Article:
Skip to the content.

A protein-driven heterosynaptic rule for spiking neural networks

Authors: Janko Petkovic, Maximilian Eggl, Tatjana Tchumatchenko

Presentation type: Poster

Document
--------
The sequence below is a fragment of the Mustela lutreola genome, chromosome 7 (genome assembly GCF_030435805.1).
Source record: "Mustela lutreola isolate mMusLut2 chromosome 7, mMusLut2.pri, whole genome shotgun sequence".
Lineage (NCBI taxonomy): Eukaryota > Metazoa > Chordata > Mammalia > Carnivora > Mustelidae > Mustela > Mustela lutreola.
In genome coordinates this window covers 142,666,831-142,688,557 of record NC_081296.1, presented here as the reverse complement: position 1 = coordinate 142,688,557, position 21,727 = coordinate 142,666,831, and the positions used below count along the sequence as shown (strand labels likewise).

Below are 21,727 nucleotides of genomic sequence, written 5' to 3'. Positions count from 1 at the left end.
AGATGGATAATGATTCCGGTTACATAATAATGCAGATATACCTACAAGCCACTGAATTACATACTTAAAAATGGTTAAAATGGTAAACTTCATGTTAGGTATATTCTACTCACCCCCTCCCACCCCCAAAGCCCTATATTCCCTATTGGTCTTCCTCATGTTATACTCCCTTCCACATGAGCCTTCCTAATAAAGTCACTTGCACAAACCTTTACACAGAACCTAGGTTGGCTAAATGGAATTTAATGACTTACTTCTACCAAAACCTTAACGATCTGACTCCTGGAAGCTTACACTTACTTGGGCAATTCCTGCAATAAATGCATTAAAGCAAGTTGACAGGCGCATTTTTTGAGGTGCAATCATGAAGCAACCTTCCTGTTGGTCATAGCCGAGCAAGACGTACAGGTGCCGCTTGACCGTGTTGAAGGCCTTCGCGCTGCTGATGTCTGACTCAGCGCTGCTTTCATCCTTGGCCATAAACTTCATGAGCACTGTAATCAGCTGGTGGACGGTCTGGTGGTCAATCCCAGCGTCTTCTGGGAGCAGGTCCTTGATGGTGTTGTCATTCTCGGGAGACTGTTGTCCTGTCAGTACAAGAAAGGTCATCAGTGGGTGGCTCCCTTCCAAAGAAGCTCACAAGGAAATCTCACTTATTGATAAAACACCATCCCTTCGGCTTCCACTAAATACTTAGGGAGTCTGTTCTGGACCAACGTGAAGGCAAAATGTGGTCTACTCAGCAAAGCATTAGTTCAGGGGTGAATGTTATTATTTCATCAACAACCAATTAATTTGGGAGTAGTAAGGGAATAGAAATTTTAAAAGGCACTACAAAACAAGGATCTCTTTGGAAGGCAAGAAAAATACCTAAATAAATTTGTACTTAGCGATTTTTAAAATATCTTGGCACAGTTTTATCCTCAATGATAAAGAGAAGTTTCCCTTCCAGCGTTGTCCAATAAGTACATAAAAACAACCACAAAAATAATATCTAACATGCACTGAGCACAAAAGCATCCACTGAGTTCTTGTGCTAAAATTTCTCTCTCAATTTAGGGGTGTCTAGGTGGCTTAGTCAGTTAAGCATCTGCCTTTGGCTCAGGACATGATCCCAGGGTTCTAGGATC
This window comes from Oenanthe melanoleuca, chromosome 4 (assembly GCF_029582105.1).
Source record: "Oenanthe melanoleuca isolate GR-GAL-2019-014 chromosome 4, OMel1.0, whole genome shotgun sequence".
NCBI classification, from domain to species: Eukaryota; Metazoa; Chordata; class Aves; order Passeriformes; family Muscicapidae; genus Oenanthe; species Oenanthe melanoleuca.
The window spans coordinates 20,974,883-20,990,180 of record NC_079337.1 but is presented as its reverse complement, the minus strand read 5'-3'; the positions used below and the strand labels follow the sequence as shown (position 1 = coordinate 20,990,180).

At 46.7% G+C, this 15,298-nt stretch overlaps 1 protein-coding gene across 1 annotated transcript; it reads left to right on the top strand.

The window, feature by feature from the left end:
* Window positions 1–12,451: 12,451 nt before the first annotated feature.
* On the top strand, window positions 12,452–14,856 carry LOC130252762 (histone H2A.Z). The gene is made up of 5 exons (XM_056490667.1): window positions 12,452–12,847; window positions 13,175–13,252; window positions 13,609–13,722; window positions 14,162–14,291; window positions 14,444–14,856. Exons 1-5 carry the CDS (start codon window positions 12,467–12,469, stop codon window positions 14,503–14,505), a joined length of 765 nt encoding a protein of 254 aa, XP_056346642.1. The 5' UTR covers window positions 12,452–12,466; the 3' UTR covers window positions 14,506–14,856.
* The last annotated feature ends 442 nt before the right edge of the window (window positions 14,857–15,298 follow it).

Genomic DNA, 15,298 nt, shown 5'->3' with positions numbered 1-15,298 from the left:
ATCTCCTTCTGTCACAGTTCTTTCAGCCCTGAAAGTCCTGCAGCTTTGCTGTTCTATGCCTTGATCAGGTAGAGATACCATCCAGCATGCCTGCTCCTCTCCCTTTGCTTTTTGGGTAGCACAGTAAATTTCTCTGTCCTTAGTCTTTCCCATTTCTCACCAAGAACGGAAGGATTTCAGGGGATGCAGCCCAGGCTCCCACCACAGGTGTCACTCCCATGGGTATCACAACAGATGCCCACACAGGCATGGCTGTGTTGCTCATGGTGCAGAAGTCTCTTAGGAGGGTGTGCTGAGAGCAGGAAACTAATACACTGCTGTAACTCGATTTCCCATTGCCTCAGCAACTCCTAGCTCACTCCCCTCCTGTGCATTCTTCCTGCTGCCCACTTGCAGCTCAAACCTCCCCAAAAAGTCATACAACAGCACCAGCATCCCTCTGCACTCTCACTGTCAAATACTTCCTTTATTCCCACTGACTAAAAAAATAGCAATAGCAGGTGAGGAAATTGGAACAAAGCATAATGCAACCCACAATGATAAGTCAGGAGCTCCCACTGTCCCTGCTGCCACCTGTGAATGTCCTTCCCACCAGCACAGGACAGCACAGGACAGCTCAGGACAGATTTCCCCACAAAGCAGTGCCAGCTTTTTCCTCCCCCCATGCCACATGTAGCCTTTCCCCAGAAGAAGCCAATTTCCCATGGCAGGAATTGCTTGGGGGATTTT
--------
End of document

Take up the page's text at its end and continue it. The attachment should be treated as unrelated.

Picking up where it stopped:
Conditions for synaptic plasticity have been extensively studied throughout the last decades, attempting to gain more insight into the elusive mechanisms that underlie superior cognitive phenomena like memory and learning. However, a unifying functional principle with clear biological grounding explaining these manifestations has not yet been fully formulated, and many state-of-the-art modelizations still partially rely on purely heuristic rules. To address this complex question, we explore the molecular machinery underlying spatio-temporal long-term heterosynaptic plasticity evolving on minute-hour timescales. Subsequently, we elaborate on an essential formalism able to describe the behavior of the biologically detailed plastic phenomenology using a limited number of clear mathematical objects and study its behavior on a computational dendrite model. Inspired by the results from one of our previous collaborations, we started investigating the spatio-temporal dynamics of peri-synaptic calcium, indirectly reconstructing its fingerprint from the behavior of primary synaptic plasticity driving molecules (PP1, PP2A, calcineurin, CaMKII). We could thus expand our previous diffusion-degradation formalism into a more complex reaction-diffusion model, able to natively support emerging properties like inter-spine competition and cooperation. Accounting for the correct timescales, we found a closed form approximation for the model, obtaining a clean, explainable, and light, functional form, the parameters of which we then fit using the experimental data in our possession. We will now implement the newly found rule in a computationally simulated dendritic branch, validated via known experimental results, and then used to investigate the abstract dynamical-computational properties of the linear dendritic branch system.